Dear Representative Braley:
The “Father of the Constitution,” James Madison, wrote in Federalist Paper No. 45: “The powers delegated by the proposed Constitution to the federal government are few and defined… [and they] will be exercised principally on external objects, as war, peace, negotiation, and foreign commerce.” Given your support for every federal intrusion into the private market and into the personal decisions of average Americans, from “Cash for Clunkers” to Obamacare, apparently you disagree with Madison on the role of the federal government.
Perhaps, like a generation of “progressives” in both parties, you believe that the Constitution’s “general welfare clause” gives Congress authority to meddle in every aspect of human existence. As Roger Pilon, founder and director of Cato Institute’s Center for Constitutional Studies, put it during testimony before Congress, “The general welfare clause [was intended] to ensure that Congress, in the exercise of any of its enumerated powers, would act for the general rather than for any particular welfare.” It was to ensure that any law would uniformly apply to all Americans rather than benefiting only politically-favored groups, as is now common practice.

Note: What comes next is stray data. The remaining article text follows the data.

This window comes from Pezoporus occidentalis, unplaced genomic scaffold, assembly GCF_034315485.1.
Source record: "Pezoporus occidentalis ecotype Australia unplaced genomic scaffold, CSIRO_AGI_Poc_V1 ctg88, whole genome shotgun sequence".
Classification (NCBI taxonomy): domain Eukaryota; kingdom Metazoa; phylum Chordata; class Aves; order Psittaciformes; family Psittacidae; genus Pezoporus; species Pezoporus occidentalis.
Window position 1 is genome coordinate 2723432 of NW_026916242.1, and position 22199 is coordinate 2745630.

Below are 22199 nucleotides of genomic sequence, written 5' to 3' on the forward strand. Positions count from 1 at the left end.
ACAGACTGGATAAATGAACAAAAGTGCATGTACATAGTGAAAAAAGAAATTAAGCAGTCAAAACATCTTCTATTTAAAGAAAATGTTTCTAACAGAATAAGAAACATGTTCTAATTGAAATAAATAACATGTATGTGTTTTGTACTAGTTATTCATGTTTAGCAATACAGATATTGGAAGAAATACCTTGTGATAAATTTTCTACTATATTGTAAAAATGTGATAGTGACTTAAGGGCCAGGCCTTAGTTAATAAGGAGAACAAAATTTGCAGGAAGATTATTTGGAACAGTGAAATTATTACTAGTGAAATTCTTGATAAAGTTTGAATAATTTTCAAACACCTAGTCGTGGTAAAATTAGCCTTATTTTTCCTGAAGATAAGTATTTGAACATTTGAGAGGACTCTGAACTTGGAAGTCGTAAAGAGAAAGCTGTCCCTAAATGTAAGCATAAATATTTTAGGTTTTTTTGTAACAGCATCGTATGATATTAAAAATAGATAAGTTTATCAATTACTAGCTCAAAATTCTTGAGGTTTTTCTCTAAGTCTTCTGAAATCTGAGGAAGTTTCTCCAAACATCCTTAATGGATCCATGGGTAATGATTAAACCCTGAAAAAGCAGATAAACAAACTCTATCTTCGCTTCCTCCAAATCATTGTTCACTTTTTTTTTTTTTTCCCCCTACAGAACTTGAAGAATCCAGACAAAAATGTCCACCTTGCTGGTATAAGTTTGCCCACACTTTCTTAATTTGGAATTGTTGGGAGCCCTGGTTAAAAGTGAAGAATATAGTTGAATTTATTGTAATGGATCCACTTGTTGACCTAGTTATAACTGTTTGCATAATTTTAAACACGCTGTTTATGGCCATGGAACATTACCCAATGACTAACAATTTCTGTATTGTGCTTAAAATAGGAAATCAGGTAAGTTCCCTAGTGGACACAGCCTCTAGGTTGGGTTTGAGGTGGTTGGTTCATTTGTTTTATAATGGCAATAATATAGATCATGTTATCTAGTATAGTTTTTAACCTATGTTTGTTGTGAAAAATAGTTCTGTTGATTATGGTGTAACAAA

Perhaps you believe that the Constitution’s “commerce clause” gives Congress such authority. But the commerce clause was to allow Congress to smooth out the hodgepodge of competing protectionist policies of the several states, making the United States into a free trade zone. Again, Pilon: “Not remotely did the Framers intend that the clause be converted from a shield against state abuse–its use in the first great commerce clause case, Gibbons v. Ogden (1824)–into a sword enabling Congress, through regulation, to try to bring about all manner of social and economic ends.”
Perhaps you can quote Supreme Court rulings that bolster your big-government contentions. But, decisions from an appendage of the federal government, ruling to expand the power of that same government are not surprising and not compelling.
More likely perhaps, like Congressman Phil Hare from Illinois admitted (and no doubt many of your other colleagues who won’t admit it), you simply don’t “worry” or care about the Constitution that you swore an oath to support, defend, and “bear true faith and allegiance to.” Like you, I once took an oath to support and defend the Constitution “against all enemies, foreign and domestic.” Unlike you, I take it seriously.
By your actions and the usurpation that you advance, you, Sir, have proven yourself to be a domestic enemy of the U.S. Constitution. The yoke of oppressive debt levels that you are placing on my children and unborn grandchildren proves that you are also an enemy of basic human decency. Therefore, be advised: I intend to use all peaceful and legal means at my disposal to see that you are unseated.
Benjamin R. Cashner
[Hat tip to Between Two Rivers blog for the Phil Hare link.]